I spent the day poking at various locations, observing the signals and trying to find a cause for intermittent checksum failures at these sectors. Nothing jumped out at me but I will keep looking for a clue that is reproducible and can be clearly tracked to a cause.
My working hypothesis is shifting of the clock timing. There is a specific point where the clock pulses don't arrive 600 ns apart, right before two data bits that sometime clock in as 1100 and sometimes as 0110 meaning I am skipping a clock cell ahead sometimes. The later pattern, 0110, when it sees an extra 0 value that doesn't exist, is when the checksum error occurs.
|Sometimes this is captured as 01101100 and sometimes 01100110|
|Clock bits where this happens are irregularly spaced|
Therefore my logic to recognize clock pulses, set up the data bit values, and push them into the deserializer has some weakness that is triggered by the slightly deformed timing of clock pulses. I will have to stare at the state machine, change the data being emitted to the logic analyzer, and test some more to spot where it goes awry.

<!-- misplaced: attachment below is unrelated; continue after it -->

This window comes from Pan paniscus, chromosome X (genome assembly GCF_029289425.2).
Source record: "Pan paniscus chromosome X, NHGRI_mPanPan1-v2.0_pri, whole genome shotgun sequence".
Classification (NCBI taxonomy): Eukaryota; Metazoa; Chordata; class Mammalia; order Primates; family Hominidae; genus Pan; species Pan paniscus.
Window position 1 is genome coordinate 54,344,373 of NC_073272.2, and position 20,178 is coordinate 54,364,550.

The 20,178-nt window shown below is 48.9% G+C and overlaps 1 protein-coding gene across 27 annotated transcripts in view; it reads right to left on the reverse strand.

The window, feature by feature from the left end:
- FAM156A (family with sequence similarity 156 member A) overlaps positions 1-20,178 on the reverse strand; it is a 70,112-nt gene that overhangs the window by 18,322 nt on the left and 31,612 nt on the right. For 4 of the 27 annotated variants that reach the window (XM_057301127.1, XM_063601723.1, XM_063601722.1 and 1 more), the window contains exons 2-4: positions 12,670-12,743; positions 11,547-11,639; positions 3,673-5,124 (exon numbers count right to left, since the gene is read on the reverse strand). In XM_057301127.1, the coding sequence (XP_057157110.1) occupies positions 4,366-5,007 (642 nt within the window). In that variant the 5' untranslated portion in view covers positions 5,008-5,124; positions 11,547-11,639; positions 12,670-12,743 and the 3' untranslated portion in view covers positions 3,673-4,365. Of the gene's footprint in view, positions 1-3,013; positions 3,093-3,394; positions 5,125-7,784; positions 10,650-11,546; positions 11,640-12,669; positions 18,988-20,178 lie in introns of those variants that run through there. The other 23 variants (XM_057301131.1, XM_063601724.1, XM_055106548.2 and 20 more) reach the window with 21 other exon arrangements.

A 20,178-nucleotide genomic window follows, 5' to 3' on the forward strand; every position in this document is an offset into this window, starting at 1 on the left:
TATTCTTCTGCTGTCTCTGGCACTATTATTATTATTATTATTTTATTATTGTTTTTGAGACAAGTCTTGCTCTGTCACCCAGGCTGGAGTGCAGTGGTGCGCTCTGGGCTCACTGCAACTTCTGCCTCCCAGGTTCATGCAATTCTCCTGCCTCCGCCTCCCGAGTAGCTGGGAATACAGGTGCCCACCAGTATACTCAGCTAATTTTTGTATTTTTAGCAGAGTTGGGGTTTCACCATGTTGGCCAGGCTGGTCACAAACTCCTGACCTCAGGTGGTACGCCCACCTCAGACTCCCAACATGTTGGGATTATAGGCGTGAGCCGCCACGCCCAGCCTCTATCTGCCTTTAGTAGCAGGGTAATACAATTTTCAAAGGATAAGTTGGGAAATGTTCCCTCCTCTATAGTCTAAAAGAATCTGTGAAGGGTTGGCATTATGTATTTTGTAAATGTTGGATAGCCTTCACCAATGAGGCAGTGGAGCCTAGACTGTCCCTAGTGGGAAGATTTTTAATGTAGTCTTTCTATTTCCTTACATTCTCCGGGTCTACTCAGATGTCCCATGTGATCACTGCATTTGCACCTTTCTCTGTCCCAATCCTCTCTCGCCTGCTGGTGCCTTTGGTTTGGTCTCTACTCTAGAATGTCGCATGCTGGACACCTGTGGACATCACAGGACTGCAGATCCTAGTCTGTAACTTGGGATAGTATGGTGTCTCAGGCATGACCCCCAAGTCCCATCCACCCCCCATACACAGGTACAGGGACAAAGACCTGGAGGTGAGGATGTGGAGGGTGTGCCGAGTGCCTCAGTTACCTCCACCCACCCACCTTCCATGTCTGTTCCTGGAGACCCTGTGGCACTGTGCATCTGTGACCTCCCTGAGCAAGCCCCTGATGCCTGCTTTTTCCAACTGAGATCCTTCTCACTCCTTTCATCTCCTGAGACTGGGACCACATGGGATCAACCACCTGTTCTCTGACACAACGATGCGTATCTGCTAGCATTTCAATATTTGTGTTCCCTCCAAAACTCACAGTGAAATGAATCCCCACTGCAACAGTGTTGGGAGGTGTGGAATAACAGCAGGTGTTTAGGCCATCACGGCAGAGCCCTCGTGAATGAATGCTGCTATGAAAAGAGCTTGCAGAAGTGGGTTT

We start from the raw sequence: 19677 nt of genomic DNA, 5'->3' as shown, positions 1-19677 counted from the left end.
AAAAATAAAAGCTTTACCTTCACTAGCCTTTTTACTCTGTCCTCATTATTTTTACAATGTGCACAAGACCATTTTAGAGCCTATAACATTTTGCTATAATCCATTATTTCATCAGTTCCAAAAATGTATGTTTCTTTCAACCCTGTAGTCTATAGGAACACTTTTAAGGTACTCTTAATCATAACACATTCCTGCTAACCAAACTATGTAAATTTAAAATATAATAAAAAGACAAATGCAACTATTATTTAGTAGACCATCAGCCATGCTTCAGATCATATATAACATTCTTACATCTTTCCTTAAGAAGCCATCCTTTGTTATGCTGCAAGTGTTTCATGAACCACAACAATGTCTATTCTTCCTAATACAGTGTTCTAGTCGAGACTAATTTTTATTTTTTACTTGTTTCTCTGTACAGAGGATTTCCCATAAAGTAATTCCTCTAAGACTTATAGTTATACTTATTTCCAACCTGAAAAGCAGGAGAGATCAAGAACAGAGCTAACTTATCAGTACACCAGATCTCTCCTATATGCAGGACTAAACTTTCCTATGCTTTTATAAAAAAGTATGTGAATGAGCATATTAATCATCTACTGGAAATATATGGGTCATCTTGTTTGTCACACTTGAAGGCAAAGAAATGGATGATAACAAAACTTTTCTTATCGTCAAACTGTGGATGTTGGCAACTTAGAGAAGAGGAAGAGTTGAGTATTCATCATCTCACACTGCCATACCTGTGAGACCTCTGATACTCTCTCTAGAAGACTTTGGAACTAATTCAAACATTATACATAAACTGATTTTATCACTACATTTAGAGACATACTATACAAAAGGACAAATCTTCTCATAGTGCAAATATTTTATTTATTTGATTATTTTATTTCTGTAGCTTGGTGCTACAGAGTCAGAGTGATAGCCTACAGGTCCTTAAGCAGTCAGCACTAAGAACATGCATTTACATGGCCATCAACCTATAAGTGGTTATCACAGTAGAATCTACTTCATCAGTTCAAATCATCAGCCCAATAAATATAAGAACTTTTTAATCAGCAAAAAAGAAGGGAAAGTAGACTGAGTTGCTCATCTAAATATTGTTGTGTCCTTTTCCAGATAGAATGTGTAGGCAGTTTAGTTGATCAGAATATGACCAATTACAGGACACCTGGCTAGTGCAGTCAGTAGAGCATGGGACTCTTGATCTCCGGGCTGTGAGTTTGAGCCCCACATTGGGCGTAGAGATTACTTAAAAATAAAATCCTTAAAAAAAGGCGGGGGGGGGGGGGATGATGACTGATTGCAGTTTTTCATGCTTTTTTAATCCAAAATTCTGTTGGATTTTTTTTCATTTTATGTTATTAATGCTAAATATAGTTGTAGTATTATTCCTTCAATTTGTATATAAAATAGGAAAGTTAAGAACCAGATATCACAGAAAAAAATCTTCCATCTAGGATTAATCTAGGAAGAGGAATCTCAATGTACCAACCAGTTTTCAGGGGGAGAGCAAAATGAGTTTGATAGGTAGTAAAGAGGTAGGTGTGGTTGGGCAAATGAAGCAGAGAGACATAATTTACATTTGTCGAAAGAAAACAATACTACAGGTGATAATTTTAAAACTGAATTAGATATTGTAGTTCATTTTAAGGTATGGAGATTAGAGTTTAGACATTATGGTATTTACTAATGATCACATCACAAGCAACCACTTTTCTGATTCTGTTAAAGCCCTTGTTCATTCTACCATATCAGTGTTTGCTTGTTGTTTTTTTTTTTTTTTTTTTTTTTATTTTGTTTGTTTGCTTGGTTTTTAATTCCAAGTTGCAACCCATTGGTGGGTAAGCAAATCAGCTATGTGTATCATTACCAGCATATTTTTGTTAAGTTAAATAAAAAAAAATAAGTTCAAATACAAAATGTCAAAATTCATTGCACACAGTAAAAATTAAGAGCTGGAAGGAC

Looking at the two sides of the differential amplifier decoding the head signals,we see the following:
|one side of differential amplifer|
|other side of differential amplifer|
If somehow the decision to count extra bit cells is due to a weak process in my fpga logic, then I could improve reading quality by redesigning this part of the hardware. I will look into a different way to handle the incoming ReadClock and ReadData pulses that might avoid this problem.